Unplugged Maui Download PDF
Maui is many things, but on its quietest coastline there is something most visits lack: pure aloha.
For more than three decades my parents have wintered on Maui. In that time they’ve witnessed their once tiny community of Kaanapali transform. Traffic lights, strip malls, construction — what surrounds them today isn’t what originally brought them to the island. And it isn’t what attracted my wife, son and me here for a two-week visit.
“Dad, let’s go to Hana,” I suggest on day 10. “Your mom gets carsick.”
I turn to Mom.?“No, thanks,” she says. “We’re fine here.”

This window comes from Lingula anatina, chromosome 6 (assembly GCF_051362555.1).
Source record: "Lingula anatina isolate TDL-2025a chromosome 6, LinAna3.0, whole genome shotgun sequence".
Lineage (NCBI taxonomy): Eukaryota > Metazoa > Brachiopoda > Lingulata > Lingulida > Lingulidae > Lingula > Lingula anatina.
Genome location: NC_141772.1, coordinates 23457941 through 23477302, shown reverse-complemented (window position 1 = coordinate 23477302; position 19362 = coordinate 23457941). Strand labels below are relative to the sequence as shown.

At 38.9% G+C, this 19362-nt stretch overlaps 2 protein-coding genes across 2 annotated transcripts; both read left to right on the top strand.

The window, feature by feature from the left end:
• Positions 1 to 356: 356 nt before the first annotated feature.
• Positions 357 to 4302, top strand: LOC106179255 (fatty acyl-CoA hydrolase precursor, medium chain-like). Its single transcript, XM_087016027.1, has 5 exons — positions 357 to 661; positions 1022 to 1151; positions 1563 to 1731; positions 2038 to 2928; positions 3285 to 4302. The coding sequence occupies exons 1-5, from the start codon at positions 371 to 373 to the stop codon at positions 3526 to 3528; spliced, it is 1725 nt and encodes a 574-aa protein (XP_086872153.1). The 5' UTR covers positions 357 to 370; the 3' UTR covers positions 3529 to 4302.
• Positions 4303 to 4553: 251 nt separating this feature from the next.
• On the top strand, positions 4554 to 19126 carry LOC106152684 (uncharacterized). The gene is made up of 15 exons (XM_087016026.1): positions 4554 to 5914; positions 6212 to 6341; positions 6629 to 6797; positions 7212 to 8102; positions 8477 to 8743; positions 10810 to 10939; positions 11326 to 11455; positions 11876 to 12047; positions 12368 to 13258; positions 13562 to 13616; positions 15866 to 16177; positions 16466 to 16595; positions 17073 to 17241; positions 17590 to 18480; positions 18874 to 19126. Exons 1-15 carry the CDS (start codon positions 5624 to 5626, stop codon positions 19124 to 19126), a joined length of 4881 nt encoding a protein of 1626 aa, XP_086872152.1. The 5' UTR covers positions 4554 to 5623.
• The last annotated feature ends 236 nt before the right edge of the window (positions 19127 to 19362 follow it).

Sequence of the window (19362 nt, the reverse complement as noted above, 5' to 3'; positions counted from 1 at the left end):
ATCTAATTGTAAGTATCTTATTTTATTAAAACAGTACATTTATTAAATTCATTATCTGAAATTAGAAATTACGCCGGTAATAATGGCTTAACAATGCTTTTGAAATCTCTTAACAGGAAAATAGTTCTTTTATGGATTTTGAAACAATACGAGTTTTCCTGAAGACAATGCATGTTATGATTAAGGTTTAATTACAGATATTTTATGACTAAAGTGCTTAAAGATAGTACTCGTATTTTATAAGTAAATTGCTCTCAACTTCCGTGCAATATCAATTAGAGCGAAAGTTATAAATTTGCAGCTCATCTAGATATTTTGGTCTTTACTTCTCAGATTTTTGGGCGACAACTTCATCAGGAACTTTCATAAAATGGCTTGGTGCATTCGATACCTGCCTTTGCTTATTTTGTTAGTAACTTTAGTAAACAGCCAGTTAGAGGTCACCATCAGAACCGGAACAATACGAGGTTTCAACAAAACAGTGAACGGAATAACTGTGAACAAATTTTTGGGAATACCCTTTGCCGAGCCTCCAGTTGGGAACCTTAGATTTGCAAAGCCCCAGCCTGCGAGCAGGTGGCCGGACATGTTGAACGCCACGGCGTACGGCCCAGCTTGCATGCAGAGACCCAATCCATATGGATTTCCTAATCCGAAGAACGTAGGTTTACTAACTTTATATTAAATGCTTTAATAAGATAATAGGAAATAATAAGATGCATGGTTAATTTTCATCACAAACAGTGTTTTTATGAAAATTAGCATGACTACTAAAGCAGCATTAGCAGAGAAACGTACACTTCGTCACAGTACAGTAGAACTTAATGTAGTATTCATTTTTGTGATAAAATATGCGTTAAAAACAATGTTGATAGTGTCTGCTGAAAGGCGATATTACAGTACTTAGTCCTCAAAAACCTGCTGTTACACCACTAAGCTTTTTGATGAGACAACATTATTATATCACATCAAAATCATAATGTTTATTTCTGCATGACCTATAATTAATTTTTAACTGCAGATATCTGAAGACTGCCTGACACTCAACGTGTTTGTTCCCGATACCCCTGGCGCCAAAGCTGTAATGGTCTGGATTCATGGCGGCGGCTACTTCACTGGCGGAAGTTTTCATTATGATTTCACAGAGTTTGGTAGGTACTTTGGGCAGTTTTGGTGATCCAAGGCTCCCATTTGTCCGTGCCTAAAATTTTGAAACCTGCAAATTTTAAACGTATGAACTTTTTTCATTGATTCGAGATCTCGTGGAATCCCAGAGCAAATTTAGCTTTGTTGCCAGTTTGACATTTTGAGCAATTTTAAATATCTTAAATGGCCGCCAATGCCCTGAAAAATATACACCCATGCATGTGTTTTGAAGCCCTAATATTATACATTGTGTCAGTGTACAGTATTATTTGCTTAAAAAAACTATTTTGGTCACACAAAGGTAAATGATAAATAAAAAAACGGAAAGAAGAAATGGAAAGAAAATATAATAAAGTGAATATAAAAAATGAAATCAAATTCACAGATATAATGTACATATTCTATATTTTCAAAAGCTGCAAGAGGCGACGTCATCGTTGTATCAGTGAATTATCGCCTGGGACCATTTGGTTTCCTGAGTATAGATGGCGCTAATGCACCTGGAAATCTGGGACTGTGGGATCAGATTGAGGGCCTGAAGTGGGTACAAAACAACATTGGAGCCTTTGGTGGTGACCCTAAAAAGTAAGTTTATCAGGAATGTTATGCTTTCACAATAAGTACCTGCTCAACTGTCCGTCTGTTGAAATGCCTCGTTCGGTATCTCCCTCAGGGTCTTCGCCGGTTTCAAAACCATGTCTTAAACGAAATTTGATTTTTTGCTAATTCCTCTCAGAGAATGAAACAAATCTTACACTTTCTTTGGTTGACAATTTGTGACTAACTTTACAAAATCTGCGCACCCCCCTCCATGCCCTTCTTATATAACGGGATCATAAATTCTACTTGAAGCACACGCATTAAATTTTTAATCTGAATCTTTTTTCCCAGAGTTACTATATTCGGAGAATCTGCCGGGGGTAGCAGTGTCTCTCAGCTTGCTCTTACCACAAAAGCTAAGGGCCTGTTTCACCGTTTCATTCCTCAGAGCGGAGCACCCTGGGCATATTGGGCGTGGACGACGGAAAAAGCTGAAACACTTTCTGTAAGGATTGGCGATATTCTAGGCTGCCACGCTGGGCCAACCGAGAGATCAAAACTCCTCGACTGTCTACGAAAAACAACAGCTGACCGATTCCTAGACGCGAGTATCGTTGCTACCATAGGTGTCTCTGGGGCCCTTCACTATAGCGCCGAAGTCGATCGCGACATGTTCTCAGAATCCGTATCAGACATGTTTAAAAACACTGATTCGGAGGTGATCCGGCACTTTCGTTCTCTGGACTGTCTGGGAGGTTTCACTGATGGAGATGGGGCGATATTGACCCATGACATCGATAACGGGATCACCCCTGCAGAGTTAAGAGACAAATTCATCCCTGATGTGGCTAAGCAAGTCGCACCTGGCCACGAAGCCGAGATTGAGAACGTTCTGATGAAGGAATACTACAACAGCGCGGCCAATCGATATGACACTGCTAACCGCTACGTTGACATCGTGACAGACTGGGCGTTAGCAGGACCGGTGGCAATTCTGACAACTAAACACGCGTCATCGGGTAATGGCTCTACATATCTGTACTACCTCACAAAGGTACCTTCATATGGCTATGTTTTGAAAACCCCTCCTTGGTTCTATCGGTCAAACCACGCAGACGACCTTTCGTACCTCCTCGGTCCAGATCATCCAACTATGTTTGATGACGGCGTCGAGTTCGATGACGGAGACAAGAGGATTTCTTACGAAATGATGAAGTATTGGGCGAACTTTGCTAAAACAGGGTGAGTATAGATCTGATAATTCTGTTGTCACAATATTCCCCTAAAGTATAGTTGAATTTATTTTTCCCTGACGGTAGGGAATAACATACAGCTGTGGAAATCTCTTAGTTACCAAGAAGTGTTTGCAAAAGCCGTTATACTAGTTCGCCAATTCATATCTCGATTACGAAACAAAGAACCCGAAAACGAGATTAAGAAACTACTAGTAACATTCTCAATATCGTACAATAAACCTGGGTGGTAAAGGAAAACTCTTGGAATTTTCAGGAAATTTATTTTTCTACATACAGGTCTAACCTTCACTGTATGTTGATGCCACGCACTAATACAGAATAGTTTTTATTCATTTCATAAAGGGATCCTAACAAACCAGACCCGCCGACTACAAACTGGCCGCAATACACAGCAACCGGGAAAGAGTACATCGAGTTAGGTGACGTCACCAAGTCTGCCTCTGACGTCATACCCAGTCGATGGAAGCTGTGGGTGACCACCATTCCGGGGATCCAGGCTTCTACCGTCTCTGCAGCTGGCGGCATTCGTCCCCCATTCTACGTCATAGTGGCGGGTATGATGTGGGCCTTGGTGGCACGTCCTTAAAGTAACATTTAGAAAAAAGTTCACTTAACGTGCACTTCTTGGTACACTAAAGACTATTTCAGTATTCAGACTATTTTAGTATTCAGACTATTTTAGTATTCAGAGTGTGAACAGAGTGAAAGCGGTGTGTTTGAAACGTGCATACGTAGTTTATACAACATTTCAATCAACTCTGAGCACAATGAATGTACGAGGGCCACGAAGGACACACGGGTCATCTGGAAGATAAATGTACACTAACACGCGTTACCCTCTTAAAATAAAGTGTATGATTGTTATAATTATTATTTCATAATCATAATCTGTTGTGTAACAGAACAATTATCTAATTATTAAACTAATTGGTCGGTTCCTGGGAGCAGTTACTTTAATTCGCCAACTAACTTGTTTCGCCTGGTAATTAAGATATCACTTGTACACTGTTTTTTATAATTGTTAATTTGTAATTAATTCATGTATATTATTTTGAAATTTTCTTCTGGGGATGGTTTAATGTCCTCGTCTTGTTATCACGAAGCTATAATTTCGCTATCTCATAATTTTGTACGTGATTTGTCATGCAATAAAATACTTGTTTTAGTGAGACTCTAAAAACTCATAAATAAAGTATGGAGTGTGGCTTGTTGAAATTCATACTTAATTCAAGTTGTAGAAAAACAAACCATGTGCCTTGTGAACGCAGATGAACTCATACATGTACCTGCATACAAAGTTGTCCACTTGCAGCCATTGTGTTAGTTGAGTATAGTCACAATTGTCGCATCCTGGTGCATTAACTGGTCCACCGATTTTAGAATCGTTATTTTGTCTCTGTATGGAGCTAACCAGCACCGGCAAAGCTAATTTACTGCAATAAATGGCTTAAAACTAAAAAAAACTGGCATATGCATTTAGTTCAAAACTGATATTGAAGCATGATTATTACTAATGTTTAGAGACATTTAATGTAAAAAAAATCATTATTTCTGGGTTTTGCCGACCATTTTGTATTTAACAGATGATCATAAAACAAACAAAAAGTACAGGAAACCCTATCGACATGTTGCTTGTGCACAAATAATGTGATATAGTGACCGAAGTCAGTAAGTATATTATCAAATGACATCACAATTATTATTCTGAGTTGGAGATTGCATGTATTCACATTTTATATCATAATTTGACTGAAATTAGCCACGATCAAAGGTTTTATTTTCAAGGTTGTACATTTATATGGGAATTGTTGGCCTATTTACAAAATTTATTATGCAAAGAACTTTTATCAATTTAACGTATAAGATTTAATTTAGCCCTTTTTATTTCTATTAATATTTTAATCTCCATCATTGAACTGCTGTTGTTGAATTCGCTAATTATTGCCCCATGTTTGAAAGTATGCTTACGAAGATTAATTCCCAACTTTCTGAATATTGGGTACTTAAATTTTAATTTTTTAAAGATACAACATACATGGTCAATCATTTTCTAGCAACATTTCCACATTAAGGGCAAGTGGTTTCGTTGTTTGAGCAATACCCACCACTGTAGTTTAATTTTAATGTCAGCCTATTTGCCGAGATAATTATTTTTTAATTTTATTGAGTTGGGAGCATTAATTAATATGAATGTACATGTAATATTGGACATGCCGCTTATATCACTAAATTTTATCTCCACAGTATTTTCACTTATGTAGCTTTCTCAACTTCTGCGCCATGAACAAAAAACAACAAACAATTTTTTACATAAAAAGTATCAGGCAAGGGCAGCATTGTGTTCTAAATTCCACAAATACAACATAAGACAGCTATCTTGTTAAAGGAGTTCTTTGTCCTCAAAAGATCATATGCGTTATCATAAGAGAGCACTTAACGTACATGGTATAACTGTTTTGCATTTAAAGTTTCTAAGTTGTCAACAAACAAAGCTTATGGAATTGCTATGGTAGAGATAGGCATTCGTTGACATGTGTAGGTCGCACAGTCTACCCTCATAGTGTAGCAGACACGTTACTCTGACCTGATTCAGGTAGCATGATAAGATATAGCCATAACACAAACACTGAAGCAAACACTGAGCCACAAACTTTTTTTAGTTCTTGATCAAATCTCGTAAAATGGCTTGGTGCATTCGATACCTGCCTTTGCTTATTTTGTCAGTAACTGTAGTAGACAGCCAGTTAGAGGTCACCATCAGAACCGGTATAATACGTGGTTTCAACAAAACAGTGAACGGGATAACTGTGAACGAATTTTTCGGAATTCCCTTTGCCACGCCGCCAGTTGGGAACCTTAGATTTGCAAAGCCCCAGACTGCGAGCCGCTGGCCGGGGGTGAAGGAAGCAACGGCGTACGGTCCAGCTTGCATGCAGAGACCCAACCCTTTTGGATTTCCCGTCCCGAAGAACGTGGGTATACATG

She knows about the 620 switchback curves and 46 single-lane bridges. The Road to Hana, a three-hour stomach-churning drive that separates Maui’s tourism boom from its empty beaches, is just too daunting for my folks. So my wife, son and I depart, opting to travel barebones, packing little more than toothbrushes, bathing suits and cellphones.
“Would you like me to check that in?” Jonnie, a receptionist at Travaasa Resort in Hana, is pointing to my wife’s phone. Ashley is an attorney. Her cellphone might as well be epoxied to her hand. Check it in? The proposal smacks of an amputation.
“We call it cellphone baby-sitting,” Jonnie explains. Ashley looks pale. We’ve just spent six hours on the Road to Hana with Simon, our 3-year-old. We stopped at every waterfall, 18 named, countless unnamed, and he kept begging for more. But now that we’ve arrived at Travaasa, Simon’s patience is fading. Ashley is holding up check-in.